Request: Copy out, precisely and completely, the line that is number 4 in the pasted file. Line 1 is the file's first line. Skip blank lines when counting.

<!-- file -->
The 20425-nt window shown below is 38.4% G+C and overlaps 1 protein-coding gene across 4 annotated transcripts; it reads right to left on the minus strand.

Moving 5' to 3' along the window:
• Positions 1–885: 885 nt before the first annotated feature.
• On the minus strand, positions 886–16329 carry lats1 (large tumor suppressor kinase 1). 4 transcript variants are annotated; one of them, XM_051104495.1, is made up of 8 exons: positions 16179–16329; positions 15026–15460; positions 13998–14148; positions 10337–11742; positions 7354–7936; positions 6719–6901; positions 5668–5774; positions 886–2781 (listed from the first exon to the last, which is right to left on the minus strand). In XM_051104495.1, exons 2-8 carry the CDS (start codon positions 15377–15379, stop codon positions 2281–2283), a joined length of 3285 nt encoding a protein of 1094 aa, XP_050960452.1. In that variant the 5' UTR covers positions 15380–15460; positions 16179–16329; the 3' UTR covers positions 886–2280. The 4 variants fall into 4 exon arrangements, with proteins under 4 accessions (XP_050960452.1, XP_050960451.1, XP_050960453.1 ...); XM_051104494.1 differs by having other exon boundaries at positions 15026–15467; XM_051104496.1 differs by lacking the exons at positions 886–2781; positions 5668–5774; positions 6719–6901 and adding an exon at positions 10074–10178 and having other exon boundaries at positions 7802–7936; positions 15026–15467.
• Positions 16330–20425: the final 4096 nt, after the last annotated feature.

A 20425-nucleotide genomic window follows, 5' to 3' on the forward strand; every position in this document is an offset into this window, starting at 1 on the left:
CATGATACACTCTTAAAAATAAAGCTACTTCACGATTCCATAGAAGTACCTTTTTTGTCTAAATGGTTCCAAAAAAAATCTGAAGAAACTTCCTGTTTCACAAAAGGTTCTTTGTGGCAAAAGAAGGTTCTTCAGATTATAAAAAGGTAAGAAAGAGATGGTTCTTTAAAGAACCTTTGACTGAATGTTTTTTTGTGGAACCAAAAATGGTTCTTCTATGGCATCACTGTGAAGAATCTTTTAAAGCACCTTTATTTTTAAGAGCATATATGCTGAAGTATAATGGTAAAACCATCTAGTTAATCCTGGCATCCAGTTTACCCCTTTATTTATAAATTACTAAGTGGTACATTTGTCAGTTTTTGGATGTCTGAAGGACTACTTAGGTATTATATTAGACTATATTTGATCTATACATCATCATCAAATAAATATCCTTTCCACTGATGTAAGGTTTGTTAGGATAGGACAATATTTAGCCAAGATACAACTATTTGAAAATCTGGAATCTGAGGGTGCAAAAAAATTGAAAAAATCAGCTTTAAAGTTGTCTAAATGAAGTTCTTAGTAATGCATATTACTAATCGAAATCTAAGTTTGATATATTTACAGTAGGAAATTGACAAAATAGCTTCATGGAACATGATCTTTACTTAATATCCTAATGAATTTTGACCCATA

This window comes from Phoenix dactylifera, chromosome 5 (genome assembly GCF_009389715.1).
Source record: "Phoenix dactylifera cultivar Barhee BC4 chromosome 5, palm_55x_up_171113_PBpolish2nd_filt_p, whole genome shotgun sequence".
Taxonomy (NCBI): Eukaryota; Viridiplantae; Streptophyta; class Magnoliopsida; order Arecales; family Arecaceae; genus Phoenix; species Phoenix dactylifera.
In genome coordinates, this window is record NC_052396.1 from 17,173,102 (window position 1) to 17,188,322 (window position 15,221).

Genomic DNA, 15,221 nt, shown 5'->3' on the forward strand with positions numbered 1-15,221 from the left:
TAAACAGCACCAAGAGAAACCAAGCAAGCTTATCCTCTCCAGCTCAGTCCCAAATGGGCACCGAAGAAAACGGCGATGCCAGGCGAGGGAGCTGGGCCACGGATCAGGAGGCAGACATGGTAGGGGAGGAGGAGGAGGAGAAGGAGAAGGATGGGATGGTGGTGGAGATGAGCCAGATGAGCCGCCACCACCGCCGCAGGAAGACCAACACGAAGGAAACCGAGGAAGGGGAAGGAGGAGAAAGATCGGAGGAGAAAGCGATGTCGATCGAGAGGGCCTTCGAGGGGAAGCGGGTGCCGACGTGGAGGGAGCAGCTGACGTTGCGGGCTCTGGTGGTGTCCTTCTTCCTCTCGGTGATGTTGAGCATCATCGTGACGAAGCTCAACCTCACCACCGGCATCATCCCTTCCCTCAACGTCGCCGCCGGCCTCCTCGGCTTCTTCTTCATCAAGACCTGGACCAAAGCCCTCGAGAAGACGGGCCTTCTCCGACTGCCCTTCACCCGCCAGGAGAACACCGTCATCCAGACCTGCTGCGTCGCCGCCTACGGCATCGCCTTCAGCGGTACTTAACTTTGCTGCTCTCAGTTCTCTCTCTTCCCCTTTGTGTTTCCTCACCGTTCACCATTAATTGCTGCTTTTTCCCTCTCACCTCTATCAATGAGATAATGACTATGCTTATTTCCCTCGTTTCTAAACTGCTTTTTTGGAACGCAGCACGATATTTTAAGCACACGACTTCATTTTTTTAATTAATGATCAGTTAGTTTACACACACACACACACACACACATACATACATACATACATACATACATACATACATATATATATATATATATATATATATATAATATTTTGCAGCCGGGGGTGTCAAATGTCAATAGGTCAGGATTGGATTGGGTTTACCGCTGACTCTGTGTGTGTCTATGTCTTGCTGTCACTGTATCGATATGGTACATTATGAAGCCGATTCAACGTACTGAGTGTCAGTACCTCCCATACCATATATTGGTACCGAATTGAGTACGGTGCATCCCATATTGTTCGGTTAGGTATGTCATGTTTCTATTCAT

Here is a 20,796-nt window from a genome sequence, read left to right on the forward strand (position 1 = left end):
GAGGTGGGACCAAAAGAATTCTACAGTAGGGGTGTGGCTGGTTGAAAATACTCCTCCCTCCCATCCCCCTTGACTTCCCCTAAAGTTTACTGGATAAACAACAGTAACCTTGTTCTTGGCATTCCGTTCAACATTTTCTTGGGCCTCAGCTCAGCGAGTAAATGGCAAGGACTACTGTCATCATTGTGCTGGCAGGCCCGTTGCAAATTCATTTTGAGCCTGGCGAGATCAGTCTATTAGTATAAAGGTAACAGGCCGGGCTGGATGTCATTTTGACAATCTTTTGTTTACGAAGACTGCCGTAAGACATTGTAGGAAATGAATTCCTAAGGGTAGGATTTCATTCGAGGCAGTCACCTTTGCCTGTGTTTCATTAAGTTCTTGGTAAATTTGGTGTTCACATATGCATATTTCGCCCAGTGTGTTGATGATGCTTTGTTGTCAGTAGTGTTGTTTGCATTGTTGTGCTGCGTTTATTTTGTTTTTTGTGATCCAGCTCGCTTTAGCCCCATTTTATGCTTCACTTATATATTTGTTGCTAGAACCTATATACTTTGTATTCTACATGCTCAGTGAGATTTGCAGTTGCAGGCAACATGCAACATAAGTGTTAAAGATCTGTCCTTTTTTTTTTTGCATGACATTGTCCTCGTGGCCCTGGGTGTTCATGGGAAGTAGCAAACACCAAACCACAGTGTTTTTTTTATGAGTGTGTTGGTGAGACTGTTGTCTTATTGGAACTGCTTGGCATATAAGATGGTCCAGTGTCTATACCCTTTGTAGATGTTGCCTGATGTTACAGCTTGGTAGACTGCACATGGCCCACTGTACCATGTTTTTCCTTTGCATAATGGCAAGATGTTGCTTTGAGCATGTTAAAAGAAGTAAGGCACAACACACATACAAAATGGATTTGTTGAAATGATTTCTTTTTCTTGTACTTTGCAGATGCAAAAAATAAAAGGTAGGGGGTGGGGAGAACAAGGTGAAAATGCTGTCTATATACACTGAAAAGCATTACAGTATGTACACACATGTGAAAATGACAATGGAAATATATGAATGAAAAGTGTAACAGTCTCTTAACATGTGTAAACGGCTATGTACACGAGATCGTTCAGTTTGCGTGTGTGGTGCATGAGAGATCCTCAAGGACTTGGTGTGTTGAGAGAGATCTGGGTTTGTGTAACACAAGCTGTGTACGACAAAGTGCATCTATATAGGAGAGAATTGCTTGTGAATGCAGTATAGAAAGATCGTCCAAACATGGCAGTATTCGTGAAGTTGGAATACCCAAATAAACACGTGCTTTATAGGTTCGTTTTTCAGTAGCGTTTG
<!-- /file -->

• On the minus strand, positions 886–16329 carry lats1 (large tumor suppressor kinase 1). 4 transcript variants are annotated; one of them, XM_051104495.1, is made up of 8 exons: positions 16179–16329; positions 15026–15460; positions 13998–14148; positions 10337–11742; positions 7354–7936; positions 6719–6901; positions 5668–5774; positions 886–2781 (listed from the first exon to the last, which is right to left on the minus strand). In XM_051104495.1, exons 2-8 carry the CDS (start codon positions 15377–15379, stop codon positions 2281–2283), a joined length of 3285 nt encoding a protein of 1094 aa, XP_050960452.1. In that variant the 5' UTR covers positions 15380–15460; positions 16179–16329; the 3' UTR covers positions 886–2280. The 4 variants fall into 4 exon arrangements, with proteins under 4 accessions (XP_050960452.1, XP_050960451.1, XP_050960453.1 ...); XM_051104494.1 differs by having other exon boundaries at positions 15026–15467; XM_051104496.1 differs by lacking the exons at positions 886–2781; positions 5668–5774; positions 6719–6901 and adding an exon at positions 10074–10178 and having other exon boundaries at positions 7802–7936; positions 15026–15467.